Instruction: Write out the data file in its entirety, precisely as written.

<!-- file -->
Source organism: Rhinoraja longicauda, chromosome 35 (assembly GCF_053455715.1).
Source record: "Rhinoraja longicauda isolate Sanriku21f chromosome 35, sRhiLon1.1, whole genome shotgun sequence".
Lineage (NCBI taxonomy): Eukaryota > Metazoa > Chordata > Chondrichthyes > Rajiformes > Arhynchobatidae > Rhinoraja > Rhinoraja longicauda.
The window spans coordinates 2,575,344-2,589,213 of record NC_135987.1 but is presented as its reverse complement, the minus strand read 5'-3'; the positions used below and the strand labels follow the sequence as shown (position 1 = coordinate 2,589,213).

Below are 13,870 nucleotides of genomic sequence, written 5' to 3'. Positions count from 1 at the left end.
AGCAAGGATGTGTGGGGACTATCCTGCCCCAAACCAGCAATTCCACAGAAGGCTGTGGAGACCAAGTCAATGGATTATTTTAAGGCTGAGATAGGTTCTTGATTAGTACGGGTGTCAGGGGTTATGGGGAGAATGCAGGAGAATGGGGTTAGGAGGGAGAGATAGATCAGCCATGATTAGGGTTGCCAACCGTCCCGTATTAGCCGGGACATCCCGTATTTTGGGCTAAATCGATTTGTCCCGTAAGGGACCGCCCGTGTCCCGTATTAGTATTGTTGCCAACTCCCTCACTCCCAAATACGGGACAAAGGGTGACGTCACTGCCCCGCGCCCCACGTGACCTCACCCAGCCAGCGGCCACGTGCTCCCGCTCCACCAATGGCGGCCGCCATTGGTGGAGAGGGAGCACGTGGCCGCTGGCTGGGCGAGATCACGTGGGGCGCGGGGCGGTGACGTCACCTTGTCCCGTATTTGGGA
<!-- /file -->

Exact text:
Source organism: Rhinoraja longicauda, chromosome 35 (assembly GCF_053455715.1).
Source record: "Rhinoraja longicauda isolate Sanriku21f chromosome 35, sRhiLon1.1, whole genome shotgun sequence".
Lineage (NCBI taxonomy): Eukaryota > Metazoa > Chordata > Chondrichthyes > Rajiformes > Arhynchobatidae > Rhinoraja > Rhinoraja longicauda.
The window spans coordinates 2,575,344-2,589,213 of record NC_135987.1 but is presented as its reverse complement, the minus strand read 5'-3'; the positions used below and the strand labels follow the sequence as shown (position 1 = coordinate 2,589,213).

Below are 13,870 nucleotides of genomic sequence, written 5' to 3'. Positions count from 1 at the left end.
AGCAAGGATGTGTGGGGACTATCCTGCCCCAAACCAGCAATTCCACAGAAGGCTGTGGAGACCAAGTCAATGGATTATTTTAAGGCTGAGATAGGTTCTTGATTAGTACGGGTGTCAGGGGTTATGGGGAGAATGCAGGAGAATGGGGTTAGGAGGGAGAGATAGATCAGCCATGATTAGGGTTGCCAACCGTCCCGTATTAGCCGGGACATCCCGTATTTTGGGCTAAATCGATTTGTCCCGTAAGGGACCGCCCGTGTCCCGTATTAGTATTGTTGCCAACTCCCTCACTCCCAAATACGGGACAAAGGGTGACGTCACTGCCCCGCGCCCCACGTGACCTCACCCAGCCAGCGGCCACGTGCTCCCGCTCCACCAATGGCGGCCGCCATTGGTGGAGAGGGAGCACGTGGCCGCTGGCTGGGCGAGATCACGTGGGGCGCGGGGCGGTGACGTCACCTTGTCCCGTATTTGGGA